First legal measures
From 1861 a series of animal protection acts were passed, with the main aim of seasonally protecting imported game birds such as pheasants. Initially few seabirds were protected. In fact the Animals Protection Act 1880 identified pied stilts, black stilts and the dotterel as ‘native game’, which could be hunted.
The 1880 act was changed many times. In 1921–22 it became the Animals Protection and Game Act, and the list of ‘animals absolutely protected’ was extended to include almost every native bird apart from a few considered to be pests (such as the shag), or game (such as the godwit). Almost all seabirds were protected, and it became an offence to kill them. Attitudes toward native wildlife were changing: the aim moved from maintaining species for hunting purposes to outright protection. Seabirds considered to be game were among the last native birds to be protected – under the Wildlife Act 1953.
British settlers brought with them the tradition of hunting animals for sport. Many native birds were classified as game and could be legally hunted. One Kaipara settler wrote of a day out on the estuary:
‘We came in full sight and range of a large flock of godwit. Up they rose to seek safety in flight, but the music of our guns rang out, feathers flew in all directions, and the dogs had their work cut out for some time’. 1
Degrees of protection
In the 2000s all seabirds except seven species were fully protected. The black-backed gull has no protection as it is deemed a nuisance by farmers. The subantarctic skua and black shag have a partially protected status: they can only be killed if they are damaging occupied land or property on occupied land. The subantarctic skua is not fully protected as Chatham Island farmers consider it a pest. Similarly acclimatisation societies (now Fish & Game New Zealand) had for decades considered shags a threat to juvenile trout, but the evidence does not support this view. Four other seabird species – the pied shag, little shag, sooty shearwater (tītī or muttonbird) and grey-faced petrel – may be hunted or killed subject to notification of the minister of conservation. The sooty shearwater and grey-faced petrel are traditionally harvested as chicks by Māori, which is why these species are also not fully protected.
Fishing and seabirds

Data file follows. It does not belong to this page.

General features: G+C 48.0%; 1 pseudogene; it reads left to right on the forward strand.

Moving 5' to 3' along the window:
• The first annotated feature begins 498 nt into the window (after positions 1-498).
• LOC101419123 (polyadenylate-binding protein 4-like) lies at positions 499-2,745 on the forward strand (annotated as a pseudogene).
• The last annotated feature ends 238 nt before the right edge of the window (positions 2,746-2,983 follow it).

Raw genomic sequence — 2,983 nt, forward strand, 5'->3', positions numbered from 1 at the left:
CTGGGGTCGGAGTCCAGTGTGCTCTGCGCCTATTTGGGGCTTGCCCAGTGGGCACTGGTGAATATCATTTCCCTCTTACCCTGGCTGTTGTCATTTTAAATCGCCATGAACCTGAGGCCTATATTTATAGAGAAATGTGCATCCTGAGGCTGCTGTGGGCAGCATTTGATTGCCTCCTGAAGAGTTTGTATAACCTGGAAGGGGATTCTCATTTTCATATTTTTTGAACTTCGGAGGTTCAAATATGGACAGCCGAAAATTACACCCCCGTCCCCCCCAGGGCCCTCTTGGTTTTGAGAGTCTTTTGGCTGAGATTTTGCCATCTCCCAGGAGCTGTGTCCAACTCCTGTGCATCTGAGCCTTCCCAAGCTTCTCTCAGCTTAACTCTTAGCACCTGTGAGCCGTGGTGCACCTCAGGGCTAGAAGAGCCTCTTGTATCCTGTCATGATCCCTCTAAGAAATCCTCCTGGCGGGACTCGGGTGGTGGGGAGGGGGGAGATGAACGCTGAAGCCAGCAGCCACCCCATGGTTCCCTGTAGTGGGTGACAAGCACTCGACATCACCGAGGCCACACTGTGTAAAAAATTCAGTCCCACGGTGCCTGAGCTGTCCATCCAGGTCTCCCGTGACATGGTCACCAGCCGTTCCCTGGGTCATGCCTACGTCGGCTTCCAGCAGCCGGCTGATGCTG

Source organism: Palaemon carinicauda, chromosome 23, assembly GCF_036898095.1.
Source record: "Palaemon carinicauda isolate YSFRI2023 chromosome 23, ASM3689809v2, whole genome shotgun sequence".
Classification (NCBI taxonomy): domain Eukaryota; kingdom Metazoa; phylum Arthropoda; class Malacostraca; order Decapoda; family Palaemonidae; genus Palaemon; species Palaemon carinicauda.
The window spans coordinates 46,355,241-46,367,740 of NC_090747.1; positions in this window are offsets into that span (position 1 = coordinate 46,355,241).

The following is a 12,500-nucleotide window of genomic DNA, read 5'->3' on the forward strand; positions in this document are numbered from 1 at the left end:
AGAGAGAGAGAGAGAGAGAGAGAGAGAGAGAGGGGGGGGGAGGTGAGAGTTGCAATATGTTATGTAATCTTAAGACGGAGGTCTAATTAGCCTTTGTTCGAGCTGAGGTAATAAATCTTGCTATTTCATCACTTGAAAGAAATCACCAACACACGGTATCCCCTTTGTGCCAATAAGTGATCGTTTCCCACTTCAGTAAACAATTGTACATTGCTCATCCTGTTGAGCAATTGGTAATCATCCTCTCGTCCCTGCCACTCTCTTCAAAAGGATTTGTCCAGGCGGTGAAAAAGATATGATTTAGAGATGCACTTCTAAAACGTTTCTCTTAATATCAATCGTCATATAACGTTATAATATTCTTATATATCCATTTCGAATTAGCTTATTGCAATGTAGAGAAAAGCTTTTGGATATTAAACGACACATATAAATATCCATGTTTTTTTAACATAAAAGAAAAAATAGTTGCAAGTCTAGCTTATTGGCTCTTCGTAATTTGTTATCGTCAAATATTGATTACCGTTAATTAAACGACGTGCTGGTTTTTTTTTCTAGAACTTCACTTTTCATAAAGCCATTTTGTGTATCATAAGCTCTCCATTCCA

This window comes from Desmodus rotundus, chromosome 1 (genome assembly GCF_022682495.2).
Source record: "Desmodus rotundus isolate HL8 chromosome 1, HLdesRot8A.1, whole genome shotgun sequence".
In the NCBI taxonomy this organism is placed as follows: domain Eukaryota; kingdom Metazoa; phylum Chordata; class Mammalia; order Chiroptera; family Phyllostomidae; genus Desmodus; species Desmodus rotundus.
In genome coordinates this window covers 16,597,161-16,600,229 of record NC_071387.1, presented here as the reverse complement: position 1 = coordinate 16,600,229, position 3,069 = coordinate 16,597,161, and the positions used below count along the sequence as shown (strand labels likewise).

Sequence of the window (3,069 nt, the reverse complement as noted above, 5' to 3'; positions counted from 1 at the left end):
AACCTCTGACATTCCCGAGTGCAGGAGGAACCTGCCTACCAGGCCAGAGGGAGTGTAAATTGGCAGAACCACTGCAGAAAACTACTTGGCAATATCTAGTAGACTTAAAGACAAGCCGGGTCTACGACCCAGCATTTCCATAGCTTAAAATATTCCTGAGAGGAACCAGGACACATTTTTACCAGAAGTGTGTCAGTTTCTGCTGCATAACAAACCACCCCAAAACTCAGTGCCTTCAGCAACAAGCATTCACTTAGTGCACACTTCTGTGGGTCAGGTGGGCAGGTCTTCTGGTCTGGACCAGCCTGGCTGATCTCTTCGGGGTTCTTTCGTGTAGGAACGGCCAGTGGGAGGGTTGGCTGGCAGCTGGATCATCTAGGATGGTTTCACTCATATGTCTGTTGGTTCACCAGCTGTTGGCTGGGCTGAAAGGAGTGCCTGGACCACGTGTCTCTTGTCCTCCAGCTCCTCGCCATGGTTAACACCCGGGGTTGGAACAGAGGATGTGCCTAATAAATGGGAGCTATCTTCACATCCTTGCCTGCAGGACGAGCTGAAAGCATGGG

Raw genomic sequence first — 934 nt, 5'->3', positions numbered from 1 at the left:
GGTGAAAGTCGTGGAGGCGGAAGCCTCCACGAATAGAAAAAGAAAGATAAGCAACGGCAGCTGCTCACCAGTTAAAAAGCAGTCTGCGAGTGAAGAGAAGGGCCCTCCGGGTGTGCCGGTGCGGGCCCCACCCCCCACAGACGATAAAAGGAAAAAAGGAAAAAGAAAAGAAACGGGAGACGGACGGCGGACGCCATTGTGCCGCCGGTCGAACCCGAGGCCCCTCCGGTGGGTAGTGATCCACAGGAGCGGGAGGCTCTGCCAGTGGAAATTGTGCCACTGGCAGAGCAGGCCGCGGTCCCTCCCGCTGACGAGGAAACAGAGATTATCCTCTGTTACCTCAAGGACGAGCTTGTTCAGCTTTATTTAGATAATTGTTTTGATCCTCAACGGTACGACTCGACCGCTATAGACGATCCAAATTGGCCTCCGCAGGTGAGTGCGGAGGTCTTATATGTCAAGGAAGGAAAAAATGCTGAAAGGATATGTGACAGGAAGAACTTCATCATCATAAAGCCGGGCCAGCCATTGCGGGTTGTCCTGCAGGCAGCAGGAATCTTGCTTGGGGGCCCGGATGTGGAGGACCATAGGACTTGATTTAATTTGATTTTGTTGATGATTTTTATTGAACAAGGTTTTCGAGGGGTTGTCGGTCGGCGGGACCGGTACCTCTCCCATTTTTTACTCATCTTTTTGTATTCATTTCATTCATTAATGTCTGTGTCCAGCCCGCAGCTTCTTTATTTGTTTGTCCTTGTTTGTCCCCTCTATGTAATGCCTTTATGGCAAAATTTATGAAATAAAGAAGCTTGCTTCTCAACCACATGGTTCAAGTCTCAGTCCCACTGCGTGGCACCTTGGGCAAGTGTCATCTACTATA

Since the 1980s large numbers of seabirds such as albatrosses and petrels have died in longline and trawl fishing grounds, especially in the Southern Ocean where so many of these outsized birds live. Albatrosses and petrels follow fishing boats to scavenge the bait attached to hooks on longlines. If the bait sinks deep enough beneath them the birds might be safe, but some birds like the sooty shearwater can dive as deep as 67 metres. Albatrosses do not dive so deep; the light mantled sooty albatross dives to a comparatively shallow 12 metres.
Fewer pigs, more birds
One of the first official moves to save marine birds was made in 1936. At that time, wild pigs on Aorangi, one of the Poor Knights Islands, had reduced the number of Buller's shearwaters to just 100 breeding pairs. In contrast there were an estimated 500,000 birds on nearby Tawhitirahi Island. The government paid deer cullers to eradicate the pigs, and by 1981 Aorangi’s shearwater population had soared to 200,000 pairs.
Estimates by conservation organisations such as the Royal Forest and Bird Protection Society put the number of seabirds dying in New Zealand’s fishing grounds as high as 10,000 a year, a figure disputed by the fishing industry. Scientists estimated that in 2002–3 the number of deaths was 1,789. However, not all fisheries were included in the estimate, so this figure is a minimum.
New Zealand fishing companies and other interested parties have formed a group, Southern Seabird Solutions, to solve the problem of albatross and petrel deaths. They have experimented with a number of measures, among them the Brady Bird Baffler, a device attached to a fishing boat which confuses birds, keeping them off dangerous nets.